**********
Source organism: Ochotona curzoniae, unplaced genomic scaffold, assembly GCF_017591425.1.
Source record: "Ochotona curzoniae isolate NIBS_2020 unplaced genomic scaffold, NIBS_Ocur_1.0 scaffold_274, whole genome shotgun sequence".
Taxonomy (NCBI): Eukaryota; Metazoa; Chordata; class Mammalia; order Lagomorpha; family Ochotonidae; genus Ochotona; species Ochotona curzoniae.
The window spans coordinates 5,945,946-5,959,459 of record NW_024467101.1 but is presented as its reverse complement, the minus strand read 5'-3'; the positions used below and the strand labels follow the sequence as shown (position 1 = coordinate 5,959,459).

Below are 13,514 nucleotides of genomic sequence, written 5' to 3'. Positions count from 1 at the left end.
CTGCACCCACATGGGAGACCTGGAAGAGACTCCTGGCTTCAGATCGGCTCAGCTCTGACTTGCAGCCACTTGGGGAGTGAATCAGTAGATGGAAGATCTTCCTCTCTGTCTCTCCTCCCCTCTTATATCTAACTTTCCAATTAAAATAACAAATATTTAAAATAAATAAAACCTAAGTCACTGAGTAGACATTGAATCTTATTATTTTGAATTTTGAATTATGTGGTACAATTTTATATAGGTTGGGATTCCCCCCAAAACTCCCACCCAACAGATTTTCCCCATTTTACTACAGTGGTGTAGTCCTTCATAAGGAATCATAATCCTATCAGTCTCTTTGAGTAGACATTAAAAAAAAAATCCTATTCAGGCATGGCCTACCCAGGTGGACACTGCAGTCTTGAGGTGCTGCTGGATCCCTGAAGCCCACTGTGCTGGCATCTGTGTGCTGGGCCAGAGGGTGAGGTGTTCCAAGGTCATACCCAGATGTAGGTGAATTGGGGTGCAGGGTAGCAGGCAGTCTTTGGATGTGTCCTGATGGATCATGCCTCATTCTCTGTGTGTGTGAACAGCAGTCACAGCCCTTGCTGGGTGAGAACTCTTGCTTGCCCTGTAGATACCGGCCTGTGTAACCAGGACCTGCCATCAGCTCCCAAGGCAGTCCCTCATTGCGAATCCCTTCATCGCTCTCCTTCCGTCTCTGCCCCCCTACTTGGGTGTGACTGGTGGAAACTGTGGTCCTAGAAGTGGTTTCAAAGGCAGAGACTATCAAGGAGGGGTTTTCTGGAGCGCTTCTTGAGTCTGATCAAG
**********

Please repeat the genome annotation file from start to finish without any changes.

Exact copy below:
Source organism: Ochotona curzoniae, unplaced genomic scaffold, assembly GCF_017591425.1.
Source record: "Ochotona curzoniae isolate NIBS_2020 unplaced genomic scaffold, NIBS_Ocur_1.0 scaffold_274, whole genome shotgun sequence".
Taxonomy (NCBI): Eukaryota; Metazoa; Chordata; class Mammalia; order Lagomorpha; family Ochotonidae; genus Ochotona; species Ochotona curzoniae.
The window spans coordinates 5,945,946-5,959,459 of record NW_024467101.1 but is presented as its reverse complement, the minus strand read 5'-3'; the positions used below and the strand labels follow the sequence as shown (position 1 = coordinate 5,959,459).

Below are 13,514 nucleotides of genomic sequence, written 5' to 3'. Positions count from 1 at the left end.
CTGCACCCACATGGGAGACCTGGAAGAGACTCCTGGCTTCAGATCGGCTCAGCTCTGACTTGCAGCCACTTGGGGAGTGAATCAGTAGATGGAAGATCTTCCTCTCTGTCTCTCCTCCCCTCTTATATCTAACTTTCCAATTAAAATAACAAATATTTAAAATAAATAAAACCTAAGTCACTGAGTAGACATTGAATCTTATTATTTTGAATTTTGAATTATGTGGTACAATTTTATATAGGTTGGGATTCCCCCCAAAACTCCCACCCAACAGATTTTCCCCATTTTACTACAGTGGTGTAGTCCTTCATAAGGAATCATAATCCTATCAGTCTCTTTGAGTAGACATTAAAAAAAAAATCCTATTCAGGCATGGCCTACCCAGGTGGACACTGCAGTCTTGAGGTGCTGCTGGATCCCTGAAGCCCACTGTGCTGGCATCTGTGTGCTGGGCCAGAGGGTGAGGTGTTCCAAGGTCATACCCAGATGTAGGTGAATTGGGGTGCAGGGTAGCAGGCAGTCTTTGGATGTGTCCTGATGGATCATGCCTCATTCTCTGTGTGTGTGAACAGCAGTCACAGCCCTTGCTGGGTGAGAACTCTTGCTTGCCCTGTAGATACCGGCCTGTGTAACCAGGACCTGCCATCAGCTCCCAAGGCAGTCCCTCATTGCGAATCCCTTCATCGCTCTCCTTCCGTCTCTGCCCCCCTACTTGGGTGTGACTGGTGGAAACTGTGGTCCTAGAAGTGGTTTCAAAGGCAGAGACTATCAAGGAGGGGTTTTCTGGAGCGCTTCTTGAGTCTGATCAAG